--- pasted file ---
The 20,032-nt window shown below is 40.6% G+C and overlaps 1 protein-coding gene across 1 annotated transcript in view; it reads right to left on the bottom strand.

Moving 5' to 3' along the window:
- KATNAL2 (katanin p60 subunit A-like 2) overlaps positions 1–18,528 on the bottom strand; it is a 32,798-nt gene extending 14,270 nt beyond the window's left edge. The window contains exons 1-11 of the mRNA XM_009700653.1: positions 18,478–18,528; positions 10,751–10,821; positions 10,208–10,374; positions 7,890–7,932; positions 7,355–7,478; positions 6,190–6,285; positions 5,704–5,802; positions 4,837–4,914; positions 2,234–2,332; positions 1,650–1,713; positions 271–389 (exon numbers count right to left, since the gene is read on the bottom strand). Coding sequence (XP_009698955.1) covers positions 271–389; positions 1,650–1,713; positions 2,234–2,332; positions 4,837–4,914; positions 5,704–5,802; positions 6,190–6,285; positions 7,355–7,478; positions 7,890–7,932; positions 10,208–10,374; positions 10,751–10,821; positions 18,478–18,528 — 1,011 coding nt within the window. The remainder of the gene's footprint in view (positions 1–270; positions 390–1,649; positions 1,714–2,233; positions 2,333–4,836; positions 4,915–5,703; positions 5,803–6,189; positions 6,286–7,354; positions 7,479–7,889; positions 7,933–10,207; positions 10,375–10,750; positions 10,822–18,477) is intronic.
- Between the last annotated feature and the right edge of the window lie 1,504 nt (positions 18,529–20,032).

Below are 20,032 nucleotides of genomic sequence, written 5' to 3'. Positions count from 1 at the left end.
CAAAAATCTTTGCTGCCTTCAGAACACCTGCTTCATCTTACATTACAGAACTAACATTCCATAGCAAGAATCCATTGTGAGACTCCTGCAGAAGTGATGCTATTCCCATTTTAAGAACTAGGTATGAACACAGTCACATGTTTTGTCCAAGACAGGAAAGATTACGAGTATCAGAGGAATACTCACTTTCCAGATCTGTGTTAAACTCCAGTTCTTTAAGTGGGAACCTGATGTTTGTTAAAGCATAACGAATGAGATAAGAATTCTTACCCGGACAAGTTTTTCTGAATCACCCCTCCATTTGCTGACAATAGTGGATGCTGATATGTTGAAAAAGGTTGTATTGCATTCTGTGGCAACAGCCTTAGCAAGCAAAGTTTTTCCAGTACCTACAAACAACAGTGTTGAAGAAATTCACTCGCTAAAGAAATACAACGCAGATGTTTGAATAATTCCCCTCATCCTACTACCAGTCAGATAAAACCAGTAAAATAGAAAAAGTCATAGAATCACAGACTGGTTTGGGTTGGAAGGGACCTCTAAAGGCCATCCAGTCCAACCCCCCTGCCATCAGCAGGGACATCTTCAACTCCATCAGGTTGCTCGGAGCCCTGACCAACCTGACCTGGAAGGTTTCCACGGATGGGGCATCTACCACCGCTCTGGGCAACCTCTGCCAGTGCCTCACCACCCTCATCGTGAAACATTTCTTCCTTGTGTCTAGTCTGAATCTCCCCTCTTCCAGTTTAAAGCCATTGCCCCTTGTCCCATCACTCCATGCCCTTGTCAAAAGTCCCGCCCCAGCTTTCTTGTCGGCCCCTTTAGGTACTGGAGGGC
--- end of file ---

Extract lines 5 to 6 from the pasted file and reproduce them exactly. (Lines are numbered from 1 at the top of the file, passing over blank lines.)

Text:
Below are 20,032 nucleotides of genomic sequence, written 5' to 3'. Positions count from 1 at the left end.
CAAAAATCTTTGCTGCCTTCAGAACACCTGCTTCATCTTACATTACAGAACTAACATTCCATAGCAAGAATCCATTGTGAGACTCCTGCAGAAGTGATGCTATTCCCATTTTAAGAACTAGGTATGAACACAGTCACATGTTTTGTCCAAGACAGGAAAGATTACGAGTATCAGAGGAATACTCACTTTCCAGATCTGTGTTAAACTCCAGTTCTTTAAGTGGGAACCTGATGTTTGTTAAAGCATAACGAATGAGATAAGAATTCTTACCCGGACAAGTTTTTCTGAATCACCCCTCCATTTGCTGACAATAGTGGATGCTGATATGTTGAAAAAGGTTGTATTGCATTCTGTGGCAACAGCCTTAGCAAGCAAAGTTTTTCCAGTACCTACAAACAACAGTGTTGAAGAAATTCACTCGCTAAAGAAATACAACGCAGATGTTTGAATAATTCCCCTCATCCTACTACCAGTCAGATAAAACCAGTAAAATAGAAAAAGTCATAGAATCACAGACTGGTTTGGGTTGGAAGGGACCTCTAAAGGCCATCCAGTCCAACCCCCCTGCCATCAGCAGGGACATCTTCAACTCCATCAGGTTGCTCGGAGCCCTGACCAACCTGACCTGGAAGGTTTCCACGGATGGGGCATCTACCACCGCTCTGGGCAACCTCTGCCAGTGCCTCACCACCCTCATCGTGAAACATTTCTTCCTTGTGTCTAGTCTGAATCTCCCCTCTTCCAGTTTAAAGCCATTGCCCCTTGTCCCATCACTCCATGCCCTTGTCAAAAGTCCCGCCCCAGCTTTCTTGTCGGCCCCTTTAGGTACTGGAGGGC